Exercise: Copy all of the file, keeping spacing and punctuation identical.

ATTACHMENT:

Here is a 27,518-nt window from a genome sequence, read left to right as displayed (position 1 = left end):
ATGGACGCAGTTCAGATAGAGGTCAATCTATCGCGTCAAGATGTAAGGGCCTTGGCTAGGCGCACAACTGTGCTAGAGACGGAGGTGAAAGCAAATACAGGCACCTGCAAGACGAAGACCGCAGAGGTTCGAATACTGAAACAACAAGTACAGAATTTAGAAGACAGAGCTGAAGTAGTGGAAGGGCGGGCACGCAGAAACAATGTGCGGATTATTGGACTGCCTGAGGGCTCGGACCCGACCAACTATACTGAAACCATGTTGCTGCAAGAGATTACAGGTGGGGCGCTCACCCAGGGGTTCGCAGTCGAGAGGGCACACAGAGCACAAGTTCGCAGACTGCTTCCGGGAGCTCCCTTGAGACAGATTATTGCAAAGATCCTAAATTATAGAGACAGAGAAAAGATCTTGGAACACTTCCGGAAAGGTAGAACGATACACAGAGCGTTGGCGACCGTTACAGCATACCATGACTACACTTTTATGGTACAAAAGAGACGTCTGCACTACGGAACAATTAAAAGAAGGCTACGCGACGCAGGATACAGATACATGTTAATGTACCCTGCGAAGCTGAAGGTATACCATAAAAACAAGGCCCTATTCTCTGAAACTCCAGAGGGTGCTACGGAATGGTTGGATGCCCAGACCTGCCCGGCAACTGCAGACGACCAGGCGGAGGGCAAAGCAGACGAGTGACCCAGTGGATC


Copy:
Here is a 27,518-nt window from a genome sequence, read left to right as displayed (position 1 = left end):
ATGGACGCAGTTCAGATAGAGGTCAATCTATCGCGTCAAGATGTAAGGGCCTTGGCTAGGCGCACAACTGTGCTAGAGACGGAGGTGAAAGCAAATACAGGCACCTGCAAGACGAAGACCGCAGAGGTTCGAATACTGAAACAACAAGTACAGAATTTAGAAGACAGAGCTGAAGTAGTGGAAGGGCGGGCACGCAGAAACAATGTGCGGATTATTGGACTGCCTGAGGGCTCGGACCCGACCAACTATACTGAAACCATGTTGCTGCAAGAGATTACAGGTGGGGCGCTCACCCAGGGGTTCGCAGTCGAGAGGGCACACAGAGCACAAGTTCGCAGACTGCTTCCGGGAGCTCCCTTGAGACAGATTATTGCAAAGATCCTAAATTATAGAGACAGAGAAAAGATCTTGGAACACTTCCGGAAAGGTAGAACGATACACAGAGCGTTGGCGACCGTTACAGCATACCATGACTACACTTTTATGGTACAAAAGAGACGTCTGCACTACGGAACAATTAAAAGAAGGCTACGCGACGCAGGATACAGATACATGTTAATGTACCCTGCGAAGCTGAAGGTATACCATAAAAACAAGGCCCTATTCTCTGAAACTCCAGAGGGTGCTACGGAATGGTTGGATGCCCAGACCTGCCCGGCAACTGCAGACGACCAGGCGGAGGGCAAAGCAGACGAGTGACCCAGTGGATC